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  • Women, Mat Weaving and Climate Change

    “We weave our Romblon mats and bags at dawn or when it is raining, We cannot weave when it is hot because the “Romblon” material that we use will break”, laments Mansueta Patrias, 55, when asked how climate change affected her bag and romblon- mat making alternative livelihood.

    Mansueta added that unlike before, she can still weave bags or mats until 10:00 o’clock in the morning and continue weaving again at 3:00 o’clock in the afternoon. But now, weaving should start earlier that there are even times when she wakes up at 3:00 o’clock in the morning especially if she gets orders for her products. “Waking up at dawn simply means weaving more bags or mats” quips Mansueta.

    image-02As a member of the Nagkahiusang Kristohanong Mag-uuma sa Maputi (NAKRISMA), a people’s organization at Barangay Maputi, San Isidro, Davao Oriental, Mansueta along with the other men and women members of the organization are the living witnesses of how climate change have affected their community livelihood. Moreover, they come to realize that they ought to protect their forests and plant more trees to mitigate the effect of climate change on their water resources, agro-forestry farms and the production of the Romblon materials for bag and mat weaving.

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Meet “Barry”, The Rare Fish in Mabini

The Department of Environment and Natural Resources (DENR) never ceases to purport strategic ways to campaign in the conservation of the country’s environment and natural resources particularly on its protected areas. Communication, education and public awareness (CEPA) has been wrapped in varied instruments to connect to people and effectively deliver the message on the importance of conserving nature and its biodiversity.

Mascot is one of those tools. Thus, the creation of “Barry”.

“Barry” the barramundi cod/ humpback grouper (Cromileptes altivelis) mascot was designed to educate the people particularly in the spanning community of Mabini, Compostella Valley Province about the abundance of this rare species within the Mabini Protected Landscape and Seascape (MPLS).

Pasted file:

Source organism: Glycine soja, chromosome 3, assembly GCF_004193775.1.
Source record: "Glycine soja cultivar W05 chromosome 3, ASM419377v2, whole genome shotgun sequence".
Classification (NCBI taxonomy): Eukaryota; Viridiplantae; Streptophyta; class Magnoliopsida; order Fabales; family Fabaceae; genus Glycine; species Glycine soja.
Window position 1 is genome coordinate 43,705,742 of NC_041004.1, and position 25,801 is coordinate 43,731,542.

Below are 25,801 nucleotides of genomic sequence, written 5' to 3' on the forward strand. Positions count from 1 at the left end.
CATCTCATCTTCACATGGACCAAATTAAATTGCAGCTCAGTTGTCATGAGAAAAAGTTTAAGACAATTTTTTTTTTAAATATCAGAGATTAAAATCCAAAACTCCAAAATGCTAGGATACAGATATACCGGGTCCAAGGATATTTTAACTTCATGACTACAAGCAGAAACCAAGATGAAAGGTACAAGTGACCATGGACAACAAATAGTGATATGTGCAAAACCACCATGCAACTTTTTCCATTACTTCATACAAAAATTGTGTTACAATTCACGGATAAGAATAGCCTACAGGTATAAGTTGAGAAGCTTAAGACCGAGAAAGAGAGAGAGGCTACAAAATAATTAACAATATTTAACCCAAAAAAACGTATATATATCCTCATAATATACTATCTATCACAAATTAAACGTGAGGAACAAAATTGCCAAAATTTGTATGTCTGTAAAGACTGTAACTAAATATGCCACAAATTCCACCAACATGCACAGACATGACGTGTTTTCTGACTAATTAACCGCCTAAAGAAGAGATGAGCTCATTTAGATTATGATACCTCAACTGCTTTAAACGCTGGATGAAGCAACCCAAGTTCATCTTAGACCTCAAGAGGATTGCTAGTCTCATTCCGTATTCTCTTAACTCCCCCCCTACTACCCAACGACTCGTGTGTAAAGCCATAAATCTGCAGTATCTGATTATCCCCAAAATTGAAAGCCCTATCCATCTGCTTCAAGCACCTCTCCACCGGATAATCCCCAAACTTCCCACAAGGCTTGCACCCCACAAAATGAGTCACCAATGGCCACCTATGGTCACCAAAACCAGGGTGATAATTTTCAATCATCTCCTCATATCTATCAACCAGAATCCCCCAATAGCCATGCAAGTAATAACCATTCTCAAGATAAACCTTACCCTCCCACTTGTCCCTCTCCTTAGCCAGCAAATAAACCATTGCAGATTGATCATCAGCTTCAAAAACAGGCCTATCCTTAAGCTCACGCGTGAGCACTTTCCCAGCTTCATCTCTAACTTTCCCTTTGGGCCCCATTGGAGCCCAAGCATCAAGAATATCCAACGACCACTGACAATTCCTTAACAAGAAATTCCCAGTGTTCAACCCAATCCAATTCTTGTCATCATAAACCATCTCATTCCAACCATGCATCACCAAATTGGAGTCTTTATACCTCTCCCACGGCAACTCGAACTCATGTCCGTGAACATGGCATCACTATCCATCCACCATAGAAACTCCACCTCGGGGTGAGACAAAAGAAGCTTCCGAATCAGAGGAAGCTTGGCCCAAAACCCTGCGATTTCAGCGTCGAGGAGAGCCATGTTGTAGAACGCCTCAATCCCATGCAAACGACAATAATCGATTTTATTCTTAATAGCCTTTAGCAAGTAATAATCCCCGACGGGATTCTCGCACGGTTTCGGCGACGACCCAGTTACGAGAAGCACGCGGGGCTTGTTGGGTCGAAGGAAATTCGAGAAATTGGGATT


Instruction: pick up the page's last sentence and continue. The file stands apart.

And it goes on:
The humpback grouper is a pale-greenish brown, black-spotted fish tagged as naturally rare and high priced both in the international and local market- ranging from P 2,000- P3,000 per kilo.

This species, which is now the flagship species of MPLS, shelters in inner-shelf reefs found underneath the Mabini waters. Although, its global distribution and population has been recorded as decreasing according to the International Union for the Conservation of Nature (IUCN), their abundance has recently been recorded in the said protected area, which also reflects its “good condition” coral cover.

Through Barry, the DENR aims to open the eyes of the public on the presence of this rare and vulnerable species and the importance of conserving their home – the Mabini waters. Barry will be made visible during conducts of information drive to encourage the community to value the coastal and marine ecosystem and warn them about the consequences that entails illegal activities such as overfishing.

The caricature was launched in June 2019 at the DENR Marine Center, Sitio Mampising, Brgy. Tagnanan, Mabini, ComVal.